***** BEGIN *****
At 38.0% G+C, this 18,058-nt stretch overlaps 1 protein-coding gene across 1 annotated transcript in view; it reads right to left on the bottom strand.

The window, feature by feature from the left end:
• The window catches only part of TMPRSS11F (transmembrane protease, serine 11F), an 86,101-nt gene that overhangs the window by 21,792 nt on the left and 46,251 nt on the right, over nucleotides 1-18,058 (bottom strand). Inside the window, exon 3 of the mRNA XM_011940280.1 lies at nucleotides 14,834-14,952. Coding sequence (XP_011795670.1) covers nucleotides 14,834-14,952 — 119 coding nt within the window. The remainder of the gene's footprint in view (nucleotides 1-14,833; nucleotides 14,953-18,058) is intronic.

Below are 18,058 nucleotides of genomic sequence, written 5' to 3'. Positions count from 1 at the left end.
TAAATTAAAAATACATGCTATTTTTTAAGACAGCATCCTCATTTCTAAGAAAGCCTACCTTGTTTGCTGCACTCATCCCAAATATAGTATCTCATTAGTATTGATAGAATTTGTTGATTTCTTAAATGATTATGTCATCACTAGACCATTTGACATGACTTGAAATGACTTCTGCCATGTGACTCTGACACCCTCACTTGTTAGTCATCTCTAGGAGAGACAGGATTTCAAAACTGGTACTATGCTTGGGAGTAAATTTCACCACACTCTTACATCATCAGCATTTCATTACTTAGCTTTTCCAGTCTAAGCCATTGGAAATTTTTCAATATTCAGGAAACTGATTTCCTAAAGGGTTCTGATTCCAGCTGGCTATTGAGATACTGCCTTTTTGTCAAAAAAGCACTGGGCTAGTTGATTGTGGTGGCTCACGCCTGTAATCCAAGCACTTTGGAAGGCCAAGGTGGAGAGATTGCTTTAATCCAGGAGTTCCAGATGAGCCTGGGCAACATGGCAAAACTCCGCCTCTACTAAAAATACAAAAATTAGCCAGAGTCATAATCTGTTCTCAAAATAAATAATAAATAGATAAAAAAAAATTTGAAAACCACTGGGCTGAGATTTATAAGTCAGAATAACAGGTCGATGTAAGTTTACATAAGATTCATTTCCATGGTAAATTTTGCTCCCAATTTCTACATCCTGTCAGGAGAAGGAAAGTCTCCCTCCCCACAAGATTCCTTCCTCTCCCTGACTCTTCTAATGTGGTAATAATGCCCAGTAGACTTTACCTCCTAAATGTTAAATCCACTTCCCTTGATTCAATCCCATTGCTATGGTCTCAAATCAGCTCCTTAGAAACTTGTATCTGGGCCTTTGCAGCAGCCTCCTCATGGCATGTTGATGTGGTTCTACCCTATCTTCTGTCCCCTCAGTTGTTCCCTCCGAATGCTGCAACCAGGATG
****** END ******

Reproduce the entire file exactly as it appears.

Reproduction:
At 38.0% G+C, this 18,058-nt stretch overlaps 1 protein-coding gene across 1 annotated transcript in view; it reads right to left on the bottom strand.

The window, feature by feature from the left end:
• The window catches only part of TMPRSS11F (transmembrane protease, serine 11F), an 86,101-nt gene that overhangs the window by 21,792 nt on the left and 46,251 nt on the right, over nucleotides 1-18,058 (bottom strand). Inside the window, exon 3 of the mRNA XM_011940280.1 lies at nucleotides 14,834-14,952. Coding sequence (XP_011795670.1) covers nucleotides 14,834-14,952 — 119 coding nt within the window. The remainder of the gene's footprint in view (nucleotides 1-14,833; nucleotides 14,953-18,058) is intronic.

Below are 18,058 nucleotides of genomic sequence, written 5' to 3'. Positions count from 1 at the left end.
TAAATTAAAAATACATGCTATTTTTTAAGACAGCATCCTCATTTCTAAGAAAGCCTACCTTGTTTGCTGCACTCATCCCAAATATAGTATCTCATTAGTATTGATAGAATTTGTTGATTTCTTAAATGATTATGTCATCACTAGACCATTTGACATGACTTGAAATGACTTCTGCCATGTGACTCTGACACCCTCACTTGTTAGTCATCTCTAGGAGAGACAGGATTTCAAAACTGGTACTATGCTTGGGAGTAAATTTCACCACACTCTTACATCATCAGCATTTCATTACTTAGCTTTTCCAGTCTAAGCCATTGGAAATTTTTCAATATTCAGGAAACTGATTTCCTAAAGGGTTCTGATTCCAGCTGGCTATTGAGATACTGCCTTTTTGTCAAAAAAGCACTGGGCTAGTTGATTGTGGTGGCTCACGCCTGTAATCCAAGCACTTTGGAAGGCCAAGGTGGAGAGATTGCTTTAATCCAGGAGTTCCAGATGAGCCTGGGCAACATGGCAAAACTCCGCCTCTACTAAAAATACAAAAATTAGCCAGAGTCATAATCTGTTCTCAAAATAAATAATAAATAGATAAAAAAAAATTTGAAAACCACTGGGCTGAGATTTATAAGTCAGAATAACAGGTCGATGTAAGTTTACATAAGATTCATTTCCATGGTAAATTTTGCTCCCAATTTCTACATCCTGTCAGGAGAAGGAAAGTCTCCCTCCCCACAAGATTCCTTCCTCTCCCTGACTCTTCTAATGTGGTAATAATGCCCAGTAGACTTTACCTCCTAAATGTTAAATCCACTTCCCTTGATTCAATCCCATTGCTATGGTCTCAAATCAGCTCCTTAGAAACTTGTATCTGGGCCTTTGCAGCAGCCTCCTCATGGCATGTTGATGTGGTTCTACCCTATCTTCTGTCCCCTCAGTTGTTCCCTCCGAATGCTGCAACCAGGATG